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How to Grow and Care for the Crown Imperial Fritillarias

Fritillaria imperialis

This plant grows best with full sun for most of the dayThis plant requires or will tolerate shade during the heat of the dayThis plant will tolerate some drought, but benefits from periodic wateringNo DeerRed flowering plantYellow flowering plantorange flowering plantFritillaria imperiallisHow to Use the Plant Care Icons at The Garden Helper
Crown Imperials are impressive, spring flowering bulbs that have been cultivated since the 16th century.
Once the stalk begins to emerge in mid-spring, it grows very quickly to a height of 3-4 feet and adorns itself with a crown of nodding, bell shaped flowers topped with a pineapple-like tuft of bright, glossy green leaves. The flower clusters last about 2-3 weeks. One downside to these exotic looking plants is that the bulbs have the fragrance of Eau D'pew. The upside is that the skunky aroma tends to repel moles and other rodents away from your bulb garden.
Crown Imperials are excellent for mass plantings. They thrive when they are grown in planters or tubs.

Growing Requirements for Crown Imperials

The Crown Imperial Fritillaria is hardy in USDA zones 5-9.
In northern zones, they should be grown in full sun, but in hot summer regions they will require partial shade. Crown Imperials require evenly moist, fairly rich, sandy soil that is very fast draining.
Purchase fresh bullbs as soon as they become available in early fall because the bulbs have a tendency to start producing roots while still in their package, so they should be carefully planted as soon as possible.
Prepare the planting hole by adding a 2" layer of coarse builders sand or fine gravel at the bottom of the hole to prevent rot, and adding bone meal and a generous amount of compost to the removed soil. Place the bulb on its side, on top of the sand base so that the bottom of the bulb is 8" deep.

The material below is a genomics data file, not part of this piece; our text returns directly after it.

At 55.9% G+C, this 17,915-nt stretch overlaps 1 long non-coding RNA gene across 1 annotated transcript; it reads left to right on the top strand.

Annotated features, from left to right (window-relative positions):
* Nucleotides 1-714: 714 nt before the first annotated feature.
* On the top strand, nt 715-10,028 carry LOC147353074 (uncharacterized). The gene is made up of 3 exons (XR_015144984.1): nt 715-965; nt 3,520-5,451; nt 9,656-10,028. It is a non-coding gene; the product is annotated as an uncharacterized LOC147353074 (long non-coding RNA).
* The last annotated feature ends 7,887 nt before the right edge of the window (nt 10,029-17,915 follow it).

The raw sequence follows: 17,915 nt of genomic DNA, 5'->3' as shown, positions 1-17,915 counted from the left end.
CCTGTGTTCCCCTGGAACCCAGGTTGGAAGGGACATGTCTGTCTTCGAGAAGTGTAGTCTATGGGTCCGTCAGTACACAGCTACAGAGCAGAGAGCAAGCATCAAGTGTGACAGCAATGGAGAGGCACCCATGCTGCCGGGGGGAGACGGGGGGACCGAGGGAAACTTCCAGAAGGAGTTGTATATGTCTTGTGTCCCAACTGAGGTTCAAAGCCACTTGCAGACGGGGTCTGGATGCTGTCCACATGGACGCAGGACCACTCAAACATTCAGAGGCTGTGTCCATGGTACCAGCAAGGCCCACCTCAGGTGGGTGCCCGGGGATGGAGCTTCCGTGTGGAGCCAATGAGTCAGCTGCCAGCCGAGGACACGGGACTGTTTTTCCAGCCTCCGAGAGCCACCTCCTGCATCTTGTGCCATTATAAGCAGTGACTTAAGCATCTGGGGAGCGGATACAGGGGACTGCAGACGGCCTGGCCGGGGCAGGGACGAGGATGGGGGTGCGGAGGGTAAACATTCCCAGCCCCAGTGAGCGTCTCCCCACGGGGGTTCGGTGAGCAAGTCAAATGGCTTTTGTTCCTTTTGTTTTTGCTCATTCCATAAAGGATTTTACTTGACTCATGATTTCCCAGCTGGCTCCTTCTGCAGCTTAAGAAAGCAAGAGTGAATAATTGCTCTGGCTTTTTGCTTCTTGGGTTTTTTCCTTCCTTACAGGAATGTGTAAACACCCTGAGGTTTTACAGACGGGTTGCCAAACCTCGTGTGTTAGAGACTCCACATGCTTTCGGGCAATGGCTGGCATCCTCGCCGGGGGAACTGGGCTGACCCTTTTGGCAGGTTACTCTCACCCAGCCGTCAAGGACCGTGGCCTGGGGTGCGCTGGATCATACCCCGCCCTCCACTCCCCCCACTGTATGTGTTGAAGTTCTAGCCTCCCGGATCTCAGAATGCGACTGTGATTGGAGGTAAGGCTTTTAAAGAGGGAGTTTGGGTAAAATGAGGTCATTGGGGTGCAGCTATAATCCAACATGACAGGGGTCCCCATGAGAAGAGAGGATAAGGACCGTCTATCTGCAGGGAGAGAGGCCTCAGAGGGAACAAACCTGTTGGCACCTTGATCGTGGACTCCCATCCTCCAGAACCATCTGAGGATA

Fill in the hole with the prepared soil.
Water regularly and thoroughly throughout the growing season, but reduce watering when your Crown Imperial goes dormant. After flowering stops and the leaves die off in mid summer, cut the stems back to just above the ground level, then mark the spot with a stake. Provide a heavy winter mulch, which should be removed and replaced with a top-dressing of compost in the spring.
Take precautions to protect new growth from slugs and snails.
Deeder the Garden Gnome

Propagating Crown Imperials and Growing them from Seed

Established Crown Imperial plants resent being disturbed, but they can be propagated by digging and dividing offsets from the parent bulbs in the summer, after the foliage has ripened.
Pot up the smaller bulbs immediately and hold them in a bright, protected area for the first year, to allow them to develop. Larger bulbs should be replanted immediately into their permanent spot in the garden.

Crown Imperial plants grown from seed will take up to 5 years before they produce their first blooms. Fritillaria seeds require a minimum of 3 weeks of cold stratification before germination. The seeds should be sown into flats as soon as they are ripe and barely covered with fine soil before placing the flat in a cold frame or covering it with plastic and digging it into a protected area of the garden. the seeds will germinate in the spring, but allow the seedlings to grow on in the flat for the first year before moving them to the garden in the fall.


Crown Imperial
Fritillaria imperiallis
A Crown Imperial Fritillaria Blooming in the Garden A Red Flowering Crown Imperial Fritillaria